OK, let me admit that I'm more than a bit skeptical of any restaurant that keeps a calorie count of each item on the menu. To me, it's a bit like the free hare krishna lunch - you're getting a message that you didn't necessarily ask for or want along with your meal. But (again, like the hare krishna lunch) if the food's good, well, why not? Life can't be all pork belly and foie gras, and the new Canyon Ranch resort is right in our neighborhood, so we decided to give it a try. I was actually very pleasantly surprised by the food.
The Canyon Ranch resort is in North Beach, around 69th & Collins Avenue, in a gigantic space backing onto the ocean. The restaurant is a nice-looking space done up mostly in earth tones, with mobiles of wood and agate slices hanging all around it. There's a huge dining room space, an open kitchen separate from the main dining room with bar seating around it, and also lots of outdoor seating that backs out onto the beach (the outdoor space may not be open yet). From within the restaurant you can't see much of the ocean in the dark, but during the day the view must be fantastic.
So as for that menu. There are maybe a half dozen or so ceviches and tiraditos (a good idea for health-conscious eating), a few hot apps and a few salad-type items, maybe 8 or so mains, and a few vegetable choices. The menu had been pared down from the one that I'd previously seen in circulation ->
And yes, the calorie count, fat, protein, fiber, etc. of each item are listed on the menu, and our server informed us that hotel guests are supposed to stay within 500 calories per meal. I immediately made sure to clarify that we were NOT staying at the hotel. But I did try to stick with the spirit of the thing, which was not so hard because everything on the menu is designed to be pretty healthy. I believe they said the menu was all-organic, and lots of the ingredients are sourced locally, many from Paradise Farms.
We started with a thai shrimp ceviche and a black bass tiradito, and had as entrees a quail, a bison tenderloin, seared tuna, and scallops, and also split an order of "cauliflower three ways". The flavors of the shrimp ceviche (actually not a true ceviche since the shrimp were poached) were indeed reminiscent of thai "jumping shrimp" with additions of grapefruit sections and matchsticks of jicama. The tiradito was thin slices of fish doused with lime and topped with slices of pickled jalapeno. Supposedly a smear of red miso was involved but its flavor was harder to pick up. Both good and fully flavored though Mrs. F didn't love the tiradito.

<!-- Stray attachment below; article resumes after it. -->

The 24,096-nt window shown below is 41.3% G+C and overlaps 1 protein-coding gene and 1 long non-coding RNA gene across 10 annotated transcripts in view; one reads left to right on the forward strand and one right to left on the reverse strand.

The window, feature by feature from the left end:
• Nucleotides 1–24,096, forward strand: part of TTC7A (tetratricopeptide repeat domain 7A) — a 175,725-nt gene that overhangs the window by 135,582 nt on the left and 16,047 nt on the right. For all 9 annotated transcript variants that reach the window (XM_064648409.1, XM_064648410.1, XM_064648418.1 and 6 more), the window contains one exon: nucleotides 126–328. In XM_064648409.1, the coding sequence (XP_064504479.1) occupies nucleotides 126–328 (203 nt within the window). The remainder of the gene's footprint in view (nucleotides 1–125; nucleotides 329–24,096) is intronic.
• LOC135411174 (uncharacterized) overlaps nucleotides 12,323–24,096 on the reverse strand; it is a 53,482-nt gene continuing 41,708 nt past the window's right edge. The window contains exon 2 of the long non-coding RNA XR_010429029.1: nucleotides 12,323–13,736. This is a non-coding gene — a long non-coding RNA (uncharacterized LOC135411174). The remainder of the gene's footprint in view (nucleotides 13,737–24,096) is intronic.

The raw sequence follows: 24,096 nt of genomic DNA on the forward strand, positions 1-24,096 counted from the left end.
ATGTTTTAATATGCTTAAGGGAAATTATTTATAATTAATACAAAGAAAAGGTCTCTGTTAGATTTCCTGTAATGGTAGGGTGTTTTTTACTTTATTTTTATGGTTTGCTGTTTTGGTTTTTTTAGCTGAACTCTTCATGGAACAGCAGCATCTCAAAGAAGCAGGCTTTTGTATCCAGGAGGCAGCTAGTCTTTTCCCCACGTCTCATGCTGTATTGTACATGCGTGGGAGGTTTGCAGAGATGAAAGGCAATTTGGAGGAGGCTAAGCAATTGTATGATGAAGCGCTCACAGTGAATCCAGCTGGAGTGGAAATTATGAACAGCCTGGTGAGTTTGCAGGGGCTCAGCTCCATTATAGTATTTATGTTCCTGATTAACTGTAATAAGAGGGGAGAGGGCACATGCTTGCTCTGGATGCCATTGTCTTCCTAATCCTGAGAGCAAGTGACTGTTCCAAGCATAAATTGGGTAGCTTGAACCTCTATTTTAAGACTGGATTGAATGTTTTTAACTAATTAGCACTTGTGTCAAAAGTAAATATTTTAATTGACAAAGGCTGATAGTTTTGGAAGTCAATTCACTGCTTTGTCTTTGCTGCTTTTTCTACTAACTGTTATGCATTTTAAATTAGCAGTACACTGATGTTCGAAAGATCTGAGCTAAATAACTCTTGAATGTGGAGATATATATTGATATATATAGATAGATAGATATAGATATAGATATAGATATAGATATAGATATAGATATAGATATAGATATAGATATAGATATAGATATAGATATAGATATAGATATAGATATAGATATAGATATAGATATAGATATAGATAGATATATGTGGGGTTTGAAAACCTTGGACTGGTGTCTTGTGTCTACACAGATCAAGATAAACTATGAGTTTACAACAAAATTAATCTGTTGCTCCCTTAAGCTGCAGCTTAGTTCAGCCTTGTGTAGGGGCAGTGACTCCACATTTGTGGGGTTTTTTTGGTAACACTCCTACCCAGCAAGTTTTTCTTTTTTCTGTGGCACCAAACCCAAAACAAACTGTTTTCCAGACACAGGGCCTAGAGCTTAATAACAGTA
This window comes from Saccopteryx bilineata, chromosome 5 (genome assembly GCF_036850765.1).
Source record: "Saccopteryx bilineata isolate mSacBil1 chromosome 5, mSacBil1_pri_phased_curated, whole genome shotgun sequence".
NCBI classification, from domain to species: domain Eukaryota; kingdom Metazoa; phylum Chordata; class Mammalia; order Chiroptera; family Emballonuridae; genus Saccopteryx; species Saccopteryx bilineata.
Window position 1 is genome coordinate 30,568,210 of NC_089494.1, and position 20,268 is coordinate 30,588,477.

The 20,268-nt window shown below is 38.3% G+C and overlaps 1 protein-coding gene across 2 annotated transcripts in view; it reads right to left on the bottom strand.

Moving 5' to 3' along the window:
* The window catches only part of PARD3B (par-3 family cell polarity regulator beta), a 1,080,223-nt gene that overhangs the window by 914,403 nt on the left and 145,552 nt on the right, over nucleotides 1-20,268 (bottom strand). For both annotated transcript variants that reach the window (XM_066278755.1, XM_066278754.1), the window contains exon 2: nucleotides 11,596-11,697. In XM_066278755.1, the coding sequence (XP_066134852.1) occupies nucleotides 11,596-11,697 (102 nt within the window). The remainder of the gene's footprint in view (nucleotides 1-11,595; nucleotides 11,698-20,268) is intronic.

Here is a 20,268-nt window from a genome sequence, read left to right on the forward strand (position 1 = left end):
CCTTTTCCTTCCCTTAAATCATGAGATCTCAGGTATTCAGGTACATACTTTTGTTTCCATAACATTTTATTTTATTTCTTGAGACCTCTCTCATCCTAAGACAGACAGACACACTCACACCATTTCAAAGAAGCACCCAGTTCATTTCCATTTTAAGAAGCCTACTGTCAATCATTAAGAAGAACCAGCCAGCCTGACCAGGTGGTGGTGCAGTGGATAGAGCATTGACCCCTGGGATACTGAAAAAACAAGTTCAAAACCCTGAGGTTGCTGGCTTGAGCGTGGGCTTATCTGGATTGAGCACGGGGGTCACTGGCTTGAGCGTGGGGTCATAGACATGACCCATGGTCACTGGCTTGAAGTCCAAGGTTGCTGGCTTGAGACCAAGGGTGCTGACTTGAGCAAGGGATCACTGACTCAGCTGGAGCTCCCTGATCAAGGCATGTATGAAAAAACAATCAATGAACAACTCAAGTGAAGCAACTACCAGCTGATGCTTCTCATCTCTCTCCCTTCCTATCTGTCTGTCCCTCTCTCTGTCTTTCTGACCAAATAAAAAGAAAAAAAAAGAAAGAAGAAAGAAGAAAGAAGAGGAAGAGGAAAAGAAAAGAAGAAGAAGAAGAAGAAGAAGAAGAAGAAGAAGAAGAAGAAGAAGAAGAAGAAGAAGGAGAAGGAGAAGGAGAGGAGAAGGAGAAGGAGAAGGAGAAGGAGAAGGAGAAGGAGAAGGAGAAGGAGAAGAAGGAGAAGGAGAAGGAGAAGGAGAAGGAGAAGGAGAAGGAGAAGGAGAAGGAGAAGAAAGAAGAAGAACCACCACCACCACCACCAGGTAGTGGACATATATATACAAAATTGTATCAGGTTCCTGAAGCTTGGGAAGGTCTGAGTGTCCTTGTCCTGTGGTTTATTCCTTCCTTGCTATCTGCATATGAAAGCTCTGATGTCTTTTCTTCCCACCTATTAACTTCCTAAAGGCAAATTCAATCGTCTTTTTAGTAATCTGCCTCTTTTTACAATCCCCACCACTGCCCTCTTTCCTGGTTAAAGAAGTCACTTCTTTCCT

The quail entree was one weensy bird, nicely roasted with a sweet lavender-flavored glaze, along with some very whole-wheat-y tasting spaetzle, a roasted cippolini onion, and a couple very sweet dried figs, cooked with a sweet syrup. Good, though I thought the sauce was a little over-sweet. The bison tenderloin was a delicious piece of meat, served over a bed of polenta and a side of very tasty braised kale. The tuna dish was also quite nice, the loin seared (pretty well for Little Miss F though I'm sure they prefer to do it more rare) and served over a bed of nice veg (I saw some favas and peas in there, not sure what else) and a tasty herb pistou. The scallops were also very good, served over a farro risotto with beets. And the cauliflower dish was really, really delicious. It's done (1) as a puree flavored with chive, (2) roasted in the oven till its gets a little browned and caramelized (my favorite method for preparing at home), with a "puttanesca" sauce strongly flavored with good olives, and (3) diced small and done "couscous style" with curry flavors.
Against my wishes, the kids decided to stick it out for dessert rather than go down the street to Dolce Vita for gelato. Frod Jr. saw "warm chocolate cake" and of course couldn't resist. Needless to say, it was a verrrry small portion. Little Miss F had a chocolate sorbet which was very dark and very chocolately (mostly with the flavor of cocoa powder).
The wine list was more of the carefully selected rather than encyclopedic variety, and also focused on organic and biodynamic wines. We had a Gachot-Monot Nuit St. George burgundy that drank absolutely beautifully, but I was disappointed to see after getting home that I'd paid about 3x retail.
One of the ways that they keep the calorie count down is to control portion size, with 4 small shrimp and 4 strips of fish for the apps, one little quail for the entree (though the other entrees were pretty generous portions, the tenderloin being a perfectly reasonable size, the tuna being a generous serving, and 3 fat sea scallops). But while you may be on a diet, alas your budget will not. $10-14 for the ceviches seems perfectly reasonable in the abstract, but feels high given the size of these portions; add when I compare this quail at $22 to the one I can get at Red Light for $10, well, you know where I'm going for my next quail. But having said that, I was very pleasantly surprised that every dish we had, while prepared with an eye toward health, was fully flavored and genuinely tasty - a good meal you can feel good about.
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